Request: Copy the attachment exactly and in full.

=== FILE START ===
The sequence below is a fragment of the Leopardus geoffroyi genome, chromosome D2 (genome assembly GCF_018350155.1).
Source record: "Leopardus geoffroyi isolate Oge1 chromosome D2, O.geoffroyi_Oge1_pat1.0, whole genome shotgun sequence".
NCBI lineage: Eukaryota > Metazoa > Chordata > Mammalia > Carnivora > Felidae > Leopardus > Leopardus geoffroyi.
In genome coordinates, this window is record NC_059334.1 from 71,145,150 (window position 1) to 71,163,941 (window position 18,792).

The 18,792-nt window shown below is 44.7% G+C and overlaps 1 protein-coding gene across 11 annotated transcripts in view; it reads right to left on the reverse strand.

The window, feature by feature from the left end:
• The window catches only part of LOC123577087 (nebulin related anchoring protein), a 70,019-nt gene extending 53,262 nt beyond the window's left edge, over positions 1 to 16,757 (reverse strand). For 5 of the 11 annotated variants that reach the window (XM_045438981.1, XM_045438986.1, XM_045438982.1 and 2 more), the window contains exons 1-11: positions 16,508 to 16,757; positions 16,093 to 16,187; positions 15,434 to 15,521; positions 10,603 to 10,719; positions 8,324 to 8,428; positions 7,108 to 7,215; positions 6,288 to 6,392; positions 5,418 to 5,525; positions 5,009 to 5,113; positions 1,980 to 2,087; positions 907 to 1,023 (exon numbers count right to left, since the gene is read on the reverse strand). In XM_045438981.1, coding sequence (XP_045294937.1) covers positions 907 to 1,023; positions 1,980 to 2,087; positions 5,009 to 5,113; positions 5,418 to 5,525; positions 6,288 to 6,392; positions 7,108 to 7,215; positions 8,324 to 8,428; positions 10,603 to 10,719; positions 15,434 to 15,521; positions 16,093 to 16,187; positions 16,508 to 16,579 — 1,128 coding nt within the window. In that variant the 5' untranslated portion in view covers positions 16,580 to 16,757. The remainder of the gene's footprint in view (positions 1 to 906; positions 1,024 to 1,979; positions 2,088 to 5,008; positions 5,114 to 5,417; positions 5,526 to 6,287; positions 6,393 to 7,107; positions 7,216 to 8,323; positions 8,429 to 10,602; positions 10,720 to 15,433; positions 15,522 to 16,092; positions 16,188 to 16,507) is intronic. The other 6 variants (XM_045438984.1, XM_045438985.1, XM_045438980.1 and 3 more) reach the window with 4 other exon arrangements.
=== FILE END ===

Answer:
The sequence below is a fragment of the Leopardus geoffroyi genome, chromosome D2 (genome assembly GCF_018350155.1).
Source record: "Leopardus geoffroyi isolate Oge1 chromosome D2, O.geoffroyi_Oge1_pat1.0, whole genome shotgun sequence".
NCBI lineage: Eukaryota > Metazoa > Chordata > Mammalia > Carnivora > Felidae > Leopardus > Leopardus geoffroyi.
In genome coordinates, this window is record NC_059334.1 from 71,145,150 (window position 1) to 71,163,941 (window position 18,792).

The 18,792-nt window shown below is 44.7% G+C and overlaps 1 protein-coding gene across 11 annotated transcripts in view; it reads right to left on the reverse strand.

The window, feature by feature from the left end:
• The window catches only part of LOC123577087 (nebulin related anchoring protein), a 70,019-nt gene extending 53,262 nt beyond the window's left edge, over positions 1 to 16,757 (reverse strand). For 5 of the 11 annotated variants that reach the window (XM_045438981.1, XM_045438986.1, XM_045438982.1 and 2 more), the window contains exons 1-11: positions 16,508 to 16,757; positions 16,093 to 16,187; positions 15,434 to 15,521; positions 10,603 to 10,719; positions 8,324 to 8,428; positions 7,108 to 7,215; positions 6,288 to 6,392; positions 5,418 to 5,525; positions 5,009 to 5,113; positions 1,980 to 2,087; positions 907 to 1,023 (exon numbers count right to left, since the gene is read on the reverse strand). In XM_045438981.1, coding sequence (XP_045294937.1) covers positions 907 to 1,023; positions 1,980 to 2,087; positions 5,009 to 5,113; positions 5,418 to 5,525; positions 6,288 to 6,392; positions 7,108 to 7,215; positions 8,324 to 8,428; positions 10,603 to 10,719; positions 15,434 to 15,521; positions 16,093 to 16,187; positions 16,508 to 16,579 — 1,128 coding nt within the window. In that variant the 5' untranslated portion in view covers positions 16,580 to 16,757. The remainder of the gene's footprint in view (positions 1 to 906; positions 1,024 to 1,979; positions 2,088 to 5,008; positions 5,114 to 5,417; positions 5,526 to 6,287; positions 6,393 to 7,107; positions 7,216 to 8,323; positions 8,429 to 10,602; positions 10,720 to 15,433; positions 15,522 to 16,092; positions 16,188 to 16,507) is intronic. The other 6 variants (XM_045438984.1, XM_045438985.1, XM_045438980.1 and 3 more) reach the window with 4 other exon arrangements.